Sunday, February 10, 2008
From All of Us
Every once in a while I'll come across a book that is signed by more than one person. Sometimes, for example, a volume is signed by both its author and illustrator -- which makes it twice as interesting. My copy of RETURN TO GONE-AWAY by Elizabeth Enright must set some kind of record, as nineteen different people have signed the front endpapers. None of them wrote or illustrated this book, none are likely famous. In fact, based on the handwriting, I'd say that most were grade school kids. Dated March 16, 1962 and inscribed "To Pamela, With all our love," the book appears to be a gift from a group of classmates.
I suppose a cranky collector who demands that all his volumes be in pristine condition would be appalled by endpapers cluttered with childish signatures, but these are the kinds of books I find most intriguing. I can spend hours daydreaming about the events of March 16, 1962 and the identity of Pamela. In my imagination, Pamela is about to move away and her classmates have decided to get her a gift. I imagine each of the kids contributing fifteen or twenty cents to buy this book. I can almost see the covert glances and hear the suppressed giggles as the teacher sends Pamela to the principal's office on some trumped-up errand in order for the students to sign the book. "You sign it first," the children urge, and the teacher writes "To Pamela, With all our love" and signs her own name, Mary Hatzis. Then the book is passed up and down the aisles as each member of the class hurriedly signs it: the best friend who is heartbroken that Pamela is going away...the boy who has a secret crush on her...the girl who once traded her tunafish sandwich for Pam's peanut butter sandwich...the class bully who doesn't want to sign any stupid book for any dumb girl...the girl in hand-me-down clothes who's never owned a book before and holds this one in her hands for just a few extra moments, wishing it were hers. Every kid with a story of their own.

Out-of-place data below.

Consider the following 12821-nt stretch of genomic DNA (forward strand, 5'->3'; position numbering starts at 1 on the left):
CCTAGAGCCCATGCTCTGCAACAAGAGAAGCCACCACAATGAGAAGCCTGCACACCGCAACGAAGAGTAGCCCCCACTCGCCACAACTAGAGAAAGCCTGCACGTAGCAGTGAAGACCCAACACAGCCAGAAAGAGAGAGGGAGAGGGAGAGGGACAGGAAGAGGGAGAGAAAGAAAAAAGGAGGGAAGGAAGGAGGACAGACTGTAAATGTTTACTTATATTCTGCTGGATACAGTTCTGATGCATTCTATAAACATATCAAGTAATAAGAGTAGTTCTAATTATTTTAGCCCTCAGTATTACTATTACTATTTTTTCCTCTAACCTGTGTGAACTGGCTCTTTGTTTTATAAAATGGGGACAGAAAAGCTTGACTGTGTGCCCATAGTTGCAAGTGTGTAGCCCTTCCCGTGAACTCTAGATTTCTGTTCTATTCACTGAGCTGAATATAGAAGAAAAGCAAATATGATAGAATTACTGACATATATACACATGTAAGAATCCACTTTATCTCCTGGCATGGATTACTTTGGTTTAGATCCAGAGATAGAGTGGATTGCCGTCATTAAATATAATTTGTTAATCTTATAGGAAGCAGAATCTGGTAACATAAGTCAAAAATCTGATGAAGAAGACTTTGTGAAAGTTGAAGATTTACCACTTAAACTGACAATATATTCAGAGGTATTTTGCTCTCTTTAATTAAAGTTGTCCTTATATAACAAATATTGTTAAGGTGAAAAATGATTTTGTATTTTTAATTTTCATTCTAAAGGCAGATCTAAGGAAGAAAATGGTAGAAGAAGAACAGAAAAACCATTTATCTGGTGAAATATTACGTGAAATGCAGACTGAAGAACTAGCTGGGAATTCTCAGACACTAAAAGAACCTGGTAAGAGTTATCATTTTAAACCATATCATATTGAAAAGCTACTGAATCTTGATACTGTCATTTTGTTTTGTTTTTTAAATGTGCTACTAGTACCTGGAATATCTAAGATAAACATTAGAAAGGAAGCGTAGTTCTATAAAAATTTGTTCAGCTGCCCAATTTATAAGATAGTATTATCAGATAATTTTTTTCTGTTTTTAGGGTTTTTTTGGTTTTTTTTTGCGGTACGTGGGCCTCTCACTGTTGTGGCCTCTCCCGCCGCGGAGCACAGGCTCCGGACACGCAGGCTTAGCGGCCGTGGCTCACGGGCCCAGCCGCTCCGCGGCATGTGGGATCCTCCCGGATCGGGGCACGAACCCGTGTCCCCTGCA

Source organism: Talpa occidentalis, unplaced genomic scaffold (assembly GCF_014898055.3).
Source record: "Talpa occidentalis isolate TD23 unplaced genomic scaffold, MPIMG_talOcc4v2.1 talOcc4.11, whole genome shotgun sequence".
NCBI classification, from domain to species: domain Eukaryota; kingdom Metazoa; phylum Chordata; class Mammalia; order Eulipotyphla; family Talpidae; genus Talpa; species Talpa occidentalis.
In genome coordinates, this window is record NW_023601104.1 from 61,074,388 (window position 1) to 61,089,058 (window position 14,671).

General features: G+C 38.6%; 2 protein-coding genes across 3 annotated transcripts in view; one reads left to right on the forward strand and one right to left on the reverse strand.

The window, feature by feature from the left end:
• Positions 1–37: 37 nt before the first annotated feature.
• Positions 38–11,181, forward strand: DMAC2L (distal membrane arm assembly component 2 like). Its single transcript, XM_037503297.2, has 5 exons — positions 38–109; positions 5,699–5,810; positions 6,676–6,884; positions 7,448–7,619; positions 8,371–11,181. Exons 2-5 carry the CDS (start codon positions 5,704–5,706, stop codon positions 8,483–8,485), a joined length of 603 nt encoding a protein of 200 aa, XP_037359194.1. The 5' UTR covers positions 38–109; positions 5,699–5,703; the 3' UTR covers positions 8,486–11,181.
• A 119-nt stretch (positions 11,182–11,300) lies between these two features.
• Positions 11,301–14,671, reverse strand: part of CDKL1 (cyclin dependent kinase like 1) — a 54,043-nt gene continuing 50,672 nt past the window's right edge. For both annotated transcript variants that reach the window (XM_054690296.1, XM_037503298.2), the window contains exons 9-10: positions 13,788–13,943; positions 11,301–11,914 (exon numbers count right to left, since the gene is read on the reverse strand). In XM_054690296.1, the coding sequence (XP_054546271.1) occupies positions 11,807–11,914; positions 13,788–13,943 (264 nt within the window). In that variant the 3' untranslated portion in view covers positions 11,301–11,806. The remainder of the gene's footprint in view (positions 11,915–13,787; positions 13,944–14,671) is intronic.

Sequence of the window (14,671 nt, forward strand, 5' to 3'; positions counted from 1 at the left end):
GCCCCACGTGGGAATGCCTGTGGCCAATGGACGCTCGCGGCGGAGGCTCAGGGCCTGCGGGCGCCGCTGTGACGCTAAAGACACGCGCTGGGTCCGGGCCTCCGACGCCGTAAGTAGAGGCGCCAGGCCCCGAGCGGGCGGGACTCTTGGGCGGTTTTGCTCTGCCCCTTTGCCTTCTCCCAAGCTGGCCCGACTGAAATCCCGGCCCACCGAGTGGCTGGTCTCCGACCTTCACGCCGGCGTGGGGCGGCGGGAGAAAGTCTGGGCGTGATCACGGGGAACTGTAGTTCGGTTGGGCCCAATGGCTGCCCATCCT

This is how I imagine it.
Of course I could be wrong on every count. Maybe Pamela wasn't moving. Maybe Mary Hatzis wasn't the teacher. There are too many "maybes" to consider. The only thing I know for sure is that, nearly forty-six years after Pamela received it, the book now sits on my shelves -- its history cloaked in mystery, its story open to speculation and imagination.